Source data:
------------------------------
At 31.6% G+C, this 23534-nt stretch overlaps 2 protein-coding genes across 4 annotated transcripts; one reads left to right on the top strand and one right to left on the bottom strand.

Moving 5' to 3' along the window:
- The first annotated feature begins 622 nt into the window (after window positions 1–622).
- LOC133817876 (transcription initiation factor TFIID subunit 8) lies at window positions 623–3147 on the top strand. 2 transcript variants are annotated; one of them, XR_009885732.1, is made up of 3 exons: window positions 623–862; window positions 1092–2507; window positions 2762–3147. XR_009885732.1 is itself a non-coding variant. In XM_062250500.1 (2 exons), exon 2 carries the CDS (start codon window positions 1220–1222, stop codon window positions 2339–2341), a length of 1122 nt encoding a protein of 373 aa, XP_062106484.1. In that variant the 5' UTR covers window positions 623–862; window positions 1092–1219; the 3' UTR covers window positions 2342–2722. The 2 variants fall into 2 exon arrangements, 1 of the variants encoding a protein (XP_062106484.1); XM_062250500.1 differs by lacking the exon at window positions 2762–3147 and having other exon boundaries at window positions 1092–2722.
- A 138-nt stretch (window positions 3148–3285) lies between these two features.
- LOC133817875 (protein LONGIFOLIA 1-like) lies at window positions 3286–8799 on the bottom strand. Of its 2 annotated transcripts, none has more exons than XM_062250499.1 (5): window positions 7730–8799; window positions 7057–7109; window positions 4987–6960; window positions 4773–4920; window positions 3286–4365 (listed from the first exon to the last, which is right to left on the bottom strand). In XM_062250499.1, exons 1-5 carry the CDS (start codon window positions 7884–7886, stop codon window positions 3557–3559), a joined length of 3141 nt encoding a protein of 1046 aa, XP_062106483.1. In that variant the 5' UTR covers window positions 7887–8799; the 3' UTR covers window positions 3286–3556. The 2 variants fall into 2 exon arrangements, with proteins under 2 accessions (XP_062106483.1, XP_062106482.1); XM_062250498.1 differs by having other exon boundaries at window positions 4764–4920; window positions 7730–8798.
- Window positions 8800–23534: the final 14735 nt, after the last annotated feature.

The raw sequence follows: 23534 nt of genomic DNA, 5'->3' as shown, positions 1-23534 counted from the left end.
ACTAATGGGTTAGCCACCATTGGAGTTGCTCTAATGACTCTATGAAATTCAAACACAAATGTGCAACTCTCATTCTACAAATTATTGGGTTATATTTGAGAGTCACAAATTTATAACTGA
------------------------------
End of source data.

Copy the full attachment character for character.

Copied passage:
At 31.6% G+C, this 23534-nt stretch overlaps 2 protein-coding genes across 4 annotated transcripts; one reads left to right on the top strand and one right to left on the bottom strand.

Moving 5' to 3' along the window:
- The first annotated feature begins 622 nt into the window (after window positions 1–622).
- LOC133817876 (transcription initiation factor TFIID subunit 8) lies at window positions 623–3147 on the top strand. 2 transcript variants are annotated; one of them, XR_009885732.1, is made up of 3 exons: window positions 623–862; window positions 1092–2507; window positions 2762–3147. XR_009885732.1 is itself a non-coding variant. In XM_062250500.1 (2 exons), exon 2 carries the CDS (start codon window positions 1220–1222, stop codon window positions 2339–2341), a length of 1122 nt encoding a protein of 373 aa, XP_062106484.1. In that variant the 5' UTR covers window positions 623–862; window positions 1092–1219; the 3' UTR covers window positions 2342–2722. The 2 variants fall into 2 exon arrangements, 1 of the variants encoding a protein (XP_062106484.1); XM_062250500.1 differs by lacking the exon at window positions 2762–3147 and having other exon boundaries at window positions 1092–2722.
- A 138-nt stretch (window positions 3148–3285) lies between these two features.
- LOC133817875 (protein LONGIFOLIA 1-like) lies at window positions 3286–8799 on the bottom strand. Of its 2 annotated transcripts, none has more exons than XM_062250499.1 (5): window positions 7730–8799; window positions 7057–7109; window positions 4987–6960; window positions 4773–4920; window positions 3286–4365 (listed from the first exon to the last, which is right to left on the bottom strand). In XM_062250499.1, exons 1-5 carry the CDS (start codon window positions 7884–7886, stop codon window positions 3557–3559), a joined length of 3141 nt encoding a protein of 1046 aa, XP_062106483.1. In that variant the 5' UTR covers window positions 7887–8799; the 3' UTR covers window positions 3286–3556. The 2 variants fall into 2 exon arrangements, with proteins under 2 accessions (XP_062106483.1, XP_062106482.1); XM_062250498.1 differs by having other exon boundaries at window positions 4764–4920; window positions 7730–8798.
- Window positions 8800–23534: the final 14735 nt, after the last annotated feature.

The raw sequence follows: 23534 nt of genomic DNA, 5'->3' as shown, positions 1-23534 counted from the left end.
ACTAATGGGTTAGCCACCATTGGAGTTGCTCTAATGACTCTATGAAATTCAAACACAAATGTGCAACTCTCATTCTACAAATTATTGGGTTATATTTGAGAGTCACAAATTTATAACTGA